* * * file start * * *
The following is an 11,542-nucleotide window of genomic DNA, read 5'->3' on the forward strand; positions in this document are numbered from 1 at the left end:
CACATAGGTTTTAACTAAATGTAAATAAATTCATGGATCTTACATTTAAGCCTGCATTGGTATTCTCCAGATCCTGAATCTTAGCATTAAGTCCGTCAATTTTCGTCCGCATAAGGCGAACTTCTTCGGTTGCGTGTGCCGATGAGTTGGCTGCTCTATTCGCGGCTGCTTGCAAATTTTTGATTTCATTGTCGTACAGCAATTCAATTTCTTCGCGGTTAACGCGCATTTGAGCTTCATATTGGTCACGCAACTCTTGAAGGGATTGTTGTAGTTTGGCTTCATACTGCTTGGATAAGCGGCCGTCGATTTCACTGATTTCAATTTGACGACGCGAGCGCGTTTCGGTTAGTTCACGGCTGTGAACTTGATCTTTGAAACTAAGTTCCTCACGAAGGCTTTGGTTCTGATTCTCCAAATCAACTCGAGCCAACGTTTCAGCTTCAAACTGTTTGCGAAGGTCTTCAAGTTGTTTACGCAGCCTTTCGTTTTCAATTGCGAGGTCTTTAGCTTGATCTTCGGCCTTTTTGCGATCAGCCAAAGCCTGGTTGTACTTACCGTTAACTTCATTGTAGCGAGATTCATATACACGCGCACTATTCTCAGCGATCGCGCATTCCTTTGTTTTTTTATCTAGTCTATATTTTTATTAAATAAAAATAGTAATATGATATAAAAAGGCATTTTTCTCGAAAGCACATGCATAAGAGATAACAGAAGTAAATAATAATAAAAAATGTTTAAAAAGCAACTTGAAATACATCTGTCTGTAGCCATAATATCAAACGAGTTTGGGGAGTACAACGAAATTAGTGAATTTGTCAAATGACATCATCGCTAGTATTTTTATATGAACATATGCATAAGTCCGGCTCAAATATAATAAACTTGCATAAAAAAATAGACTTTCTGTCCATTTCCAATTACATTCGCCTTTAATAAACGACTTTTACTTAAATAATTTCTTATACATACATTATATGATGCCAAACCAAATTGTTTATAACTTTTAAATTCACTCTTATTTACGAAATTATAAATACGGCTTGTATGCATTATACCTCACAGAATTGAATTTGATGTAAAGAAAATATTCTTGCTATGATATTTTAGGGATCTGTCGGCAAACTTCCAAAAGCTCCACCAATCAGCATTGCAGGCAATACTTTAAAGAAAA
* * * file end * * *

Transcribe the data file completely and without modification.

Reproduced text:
The following is an 11,542-nucleotide window of genomic DNA, read 5'->3' on the forward strand; positions in this document are numbered from 1 at the left end:
CACATAGGTTTTAACTAAATGTAAATAAATTCATGGATCTTACATTTAAGCCTGCATTGGTATTCTCCAGATCCTGAATCTTAGCATTAAGTCCGTCAATTTTCGTCCGCATAAGGCGAACTTCTTCGGTTGCGTGTGCCGATGAGTTGGCTGCTCTATTCGCGGCTGCTTGCAAATTTTTGATTTCATTGTCGTACAGCAATTCAATTTCTTCGCGGTTAACGCGCATTTGAGCTTCATATTGGTCACGCAACTCTTGAAGGGATTGTTGTAGTTTGGCTTCATACTGCTTGGATAAGCGGCCGTCGATTTCACTGATTTCAATTTGACGACGCGAGCGCGTTTCGGTTAGTTCACGGCTGTGAACTTGATCTTTGAAACTAAGTTCCTCACGAAGGCTTTGGTTCTGATTCTCCAAATCAACTCGAGCCAACGTTTCAGCTTCAAACTGTTTGCGAAGGTCTTCAAGTTGTTTACGCAGCCTTTCGTTTTCAATTGCGAGGTCTTTAGCTTGATCTTCGGCCTTTTTGCGATCAGCCAAAGCCTGGTTGTACTTACCGTTAACTTCATTGTAGCGAGATTCATATACACGCGCACTATTCTCAGCGATCGCGCATTCCTTTGTTTTTTTATCTAGTCTATATTTTTATTAAATAAAAATAGTAATATGATATAAAAAGGCATTTTTCTCGAAAGCACATGCATAAGAGATAACAGAAGTAAATAATAATAAAAAATGTTTAAAAAGCAACTTGAAATACATCTGTCTGTAGCCATAATATCAAACGAGTTTGGGGAGTACAACGAAATTAGTGAATTTGTCAAATGACATCATCGCTAGTATTTTTATATGAACATATGCATAAGTCCGGCTCAAATATAATAAACTTGCATAAAAAAATAGACTTTCTGTCCATTTCCAATTACATTCGCCTTTAATAAACGACTTTTACTTAAATAATTTCTTATACATACATTATATGATGCCAAACCAAATTGTTTATAACTTTTAAATTCACTCTTATTTACGAAATTATAAATACGGCTTGTATGCATTATACCTCACAGAATTGAATTTGATGTAAAGAAAATATTCTTGCTATGATATTTTAGGGATCTGTCGGCAAACTTCCAAAAGCTCCACCAATCAGCATTGCAGGCAATACTTTAAAGAAAA